Mum And Dad and Joel PlaskettEdit this event
Being a Mogwai fan, I was devastated at a lack of funding making me unable to attend their gig. Therefore in an attempt to console myself, I toddled down to the Monarch for the X-Posure evening and London debut from one of the current flavours of the New York scene, Interpol. But several starters would have to be devoured before we would know if the main dish lived up to expectation.
Firstly Joel Plaskett takes to stage looking not dissimilar from Stephen Malkmus were he to be thrown back to the 1970s and playing a sweet set, which is fundamentally the problem; this is PLEASANT. Particularly twee tracks like 'Maybe We Should Just Go Home' provide hecklers with a field day. Fortunately enough Joel Plaskett can be cast into the shadows by the remaining nights entertainment.
Mum And Dad, in complete contrast, create a wee stir. Taking about half an hour to attach a rather shabby white sheet to a pole overhead with masking tape, an air of impatience and curiosity begins to hover around the Barfly. Yet when they take to stage it has all been worth it. For anyone who has not heard Mum And Dad before it would be easy to assume they follow the lo-fi style of Mr. Gough due to their Twisted Nerve connection, however the band owe more to Mr. Votel; this is SONIC warfare on the senses. Both Joe and Ian stand like statues framing the stage with lead singer Clair writhing in front of a projection of car crashes, naked women and space attacks. Now for the music - not quite so easy to describe. Stealth beats remain constant underlying sci-fi electronic escalations with every climax accentuated by the banshee style wailing. This is definately an acquired taste, but at least it makes you feel alive.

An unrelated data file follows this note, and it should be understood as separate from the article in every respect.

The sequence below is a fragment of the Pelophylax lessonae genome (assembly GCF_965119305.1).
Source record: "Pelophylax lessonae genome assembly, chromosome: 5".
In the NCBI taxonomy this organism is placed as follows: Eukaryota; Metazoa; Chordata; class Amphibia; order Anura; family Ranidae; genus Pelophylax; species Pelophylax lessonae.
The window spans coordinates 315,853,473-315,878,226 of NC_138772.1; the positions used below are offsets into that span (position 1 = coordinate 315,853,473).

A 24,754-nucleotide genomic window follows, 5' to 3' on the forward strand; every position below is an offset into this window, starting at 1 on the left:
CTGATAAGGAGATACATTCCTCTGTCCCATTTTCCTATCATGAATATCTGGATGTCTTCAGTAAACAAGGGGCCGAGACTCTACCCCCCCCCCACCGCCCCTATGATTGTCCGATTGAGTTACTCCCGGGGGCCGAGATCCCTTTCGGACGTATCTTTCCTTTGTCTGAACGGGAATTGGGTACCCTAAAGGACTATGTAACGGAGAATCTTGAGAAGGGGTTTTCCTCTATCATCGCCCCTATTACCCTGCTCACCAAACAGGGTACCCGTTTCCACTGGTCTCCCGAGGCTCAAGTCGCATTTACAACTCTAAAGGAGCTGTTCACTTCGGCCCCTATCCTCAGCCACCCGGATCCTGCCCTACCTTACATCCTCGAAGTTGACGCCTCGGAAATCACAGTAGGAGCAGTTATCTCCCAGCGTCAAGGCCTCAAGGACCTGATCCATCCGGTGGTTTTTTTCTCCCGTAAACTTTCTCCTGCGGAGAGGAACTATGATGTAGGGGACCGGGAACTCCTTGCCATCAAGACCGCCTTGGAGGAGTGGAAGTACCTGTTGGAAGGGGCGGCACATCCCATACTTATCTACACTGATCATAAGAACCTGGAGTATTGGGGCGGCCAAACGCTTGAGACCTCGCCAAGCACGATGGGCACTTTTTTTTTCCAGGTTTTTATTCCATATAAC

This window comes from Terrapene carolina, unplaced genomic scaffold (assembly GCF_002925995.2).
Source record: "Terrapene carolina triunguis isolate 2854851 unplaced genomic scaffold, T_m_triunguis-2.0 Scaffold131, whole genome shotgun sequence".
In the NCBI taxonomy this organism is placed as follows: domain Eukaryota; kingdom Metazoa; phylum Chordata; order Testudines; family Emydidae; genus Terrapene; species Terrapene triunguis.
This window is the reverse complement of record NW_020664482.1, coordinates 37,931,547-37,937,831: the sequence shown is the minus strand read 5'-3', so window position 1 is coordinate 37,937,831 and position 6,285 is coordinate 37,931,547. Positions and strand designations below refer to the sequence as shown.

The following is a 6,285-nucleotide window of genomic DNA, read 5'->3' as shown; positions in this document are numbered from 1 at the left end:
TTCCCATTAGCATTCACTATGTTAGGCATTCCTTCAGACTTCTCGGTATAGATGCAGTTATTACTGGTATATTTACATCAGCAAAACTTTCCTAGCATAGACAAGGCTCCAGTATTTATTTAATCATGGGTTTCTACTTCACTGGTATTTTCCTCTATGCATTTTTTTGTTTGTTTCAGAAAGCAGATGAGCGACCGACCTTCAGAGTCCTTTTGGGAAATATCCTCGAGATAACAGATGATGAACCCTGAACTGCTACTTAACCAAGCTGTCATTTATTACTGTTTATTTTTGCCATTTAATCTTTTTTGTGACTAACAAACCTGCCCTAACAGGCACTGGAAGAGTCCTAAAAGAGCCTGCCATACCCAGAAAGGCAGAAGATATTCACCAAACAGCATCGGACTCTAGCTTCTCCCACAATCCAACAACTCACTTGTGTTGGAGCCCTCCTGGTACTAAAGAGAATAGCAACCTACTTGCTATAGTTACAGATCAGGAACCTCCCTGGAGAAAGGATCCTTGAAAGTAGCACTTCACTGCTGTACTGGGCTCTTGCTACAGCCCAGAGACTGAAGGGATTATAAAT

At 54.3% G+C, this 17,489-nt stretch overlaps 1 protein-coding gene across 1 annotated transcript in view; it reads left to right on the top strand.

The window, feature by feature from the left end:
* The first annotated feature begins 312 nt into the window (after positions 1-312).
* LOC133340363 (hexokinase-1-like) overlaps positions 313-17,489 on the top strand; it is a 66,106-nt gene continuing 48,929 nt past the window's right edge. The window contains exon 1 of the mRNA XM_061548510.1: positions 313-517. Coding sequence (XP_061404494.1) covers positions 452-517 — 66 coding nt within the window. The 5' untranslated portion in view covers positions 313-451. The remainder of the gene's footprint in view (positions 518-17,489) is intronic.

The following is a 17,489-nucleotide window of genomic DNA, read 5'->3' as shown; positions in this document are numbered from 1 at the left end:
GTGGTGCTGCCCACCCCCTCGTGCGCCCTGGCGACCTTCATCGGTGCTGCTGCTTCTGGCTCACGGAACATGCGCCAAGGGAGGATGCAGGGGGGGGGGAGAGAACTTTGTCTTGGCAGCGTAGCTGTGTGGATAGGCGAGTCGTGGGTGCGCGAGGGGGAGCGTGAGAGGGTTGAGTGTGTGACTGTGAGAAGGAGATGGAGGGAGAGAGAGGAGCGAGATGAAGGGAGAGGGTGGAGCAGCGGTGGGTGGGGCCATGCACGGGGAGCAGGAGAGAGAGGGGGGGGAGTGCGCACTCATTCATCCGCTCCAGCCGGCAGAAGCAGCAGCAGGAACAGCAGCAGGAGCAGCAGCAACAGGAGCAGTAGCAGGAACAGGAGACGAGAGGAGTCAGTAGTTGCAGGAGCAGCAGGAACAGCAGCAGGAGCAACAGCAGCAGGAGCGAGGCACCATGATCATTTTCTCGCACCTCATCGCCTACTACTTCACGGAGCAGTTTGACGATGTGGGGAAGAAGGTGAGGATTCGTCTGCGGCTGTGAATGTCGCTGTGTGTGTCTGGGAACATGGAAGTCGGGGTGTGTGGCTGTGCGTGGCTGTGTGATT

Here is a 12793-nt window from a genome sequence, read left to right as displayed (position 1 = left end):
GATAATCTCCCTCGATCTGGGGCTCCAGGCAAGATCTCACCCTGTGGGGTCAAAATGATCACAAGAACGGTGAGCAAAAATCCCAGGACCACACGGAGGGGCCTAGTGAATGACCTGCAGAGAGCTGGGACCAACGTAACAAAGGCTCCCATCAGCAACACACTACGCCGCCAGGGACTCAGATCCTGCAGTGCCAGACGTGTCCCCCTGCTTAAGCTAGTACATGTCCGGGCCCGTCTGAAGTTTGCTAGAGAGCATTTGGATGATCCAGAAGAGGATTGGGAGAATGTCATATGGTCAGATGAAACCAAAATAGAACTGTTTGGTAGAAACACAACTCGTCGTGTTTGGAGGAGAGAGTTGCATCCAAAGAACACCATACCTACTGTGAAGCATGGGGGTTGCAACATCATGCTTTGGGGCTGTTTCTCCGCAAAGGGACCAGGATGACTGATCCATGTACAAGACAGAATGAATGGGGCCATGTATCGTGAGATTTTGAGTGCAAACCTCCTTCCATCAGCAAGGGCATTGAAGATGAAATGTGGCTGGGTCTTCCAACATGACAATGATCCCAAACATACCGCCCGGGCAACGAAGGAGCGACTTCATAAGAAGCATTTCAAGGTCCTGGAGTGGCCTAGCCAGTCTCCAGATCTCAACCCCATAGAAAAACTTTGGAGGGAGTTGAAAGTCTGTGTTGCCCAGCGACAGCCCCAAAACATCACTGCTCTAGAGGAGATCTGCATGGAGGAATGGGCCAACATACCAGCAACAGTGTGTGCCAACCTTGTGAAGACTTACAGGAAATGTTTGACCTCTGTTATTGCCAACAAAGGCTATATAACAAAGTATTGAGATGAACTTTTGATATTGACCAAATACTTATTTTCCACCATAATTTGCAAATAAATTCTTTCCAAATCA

And then at last Interpol take to the stage. There is no cocksure attitude exuding from the quartet, which might be expected following all the hype surrounding the New York movement. In fact little interaction is made bar the odd thank you and a dedication to the Ramones, showing that this is purely about the music. And why detract from music this outstanding, capable of conveying any message you could ever imagine more successfully than words? A solid set including tracks 'PDA' and 'Song 7' both featured on the recent 'PDA EP' and despite being a brooding drone guitar group fusing elements of Mogwai with the Cure, more dancing is incited than a production of Swan Lake. In the same way that if the only Joy Division track you'd heard was 'Love Will Tear Us Apart', the beats pounding through 'Digital' would produce an unexpected state of shock, Interpol start their set lulling the crowd into a false sense of security only to explode later through the darkness.
Interpol are something special and will be hard pushed to avoid tags such as the Joy Division for a new generation and despite being weary of hype, I don't think I could find it in my heart to disagree. Tonight Interpol have proved they'll be staying round for a while. My advice? Go see them soon or forever be resided to a fate of pretending you saw them before they ruled the world.
The show will be broadcast on Xfm on 23rd, 24th and 25th April as part of John Kennedy's X-Posure.
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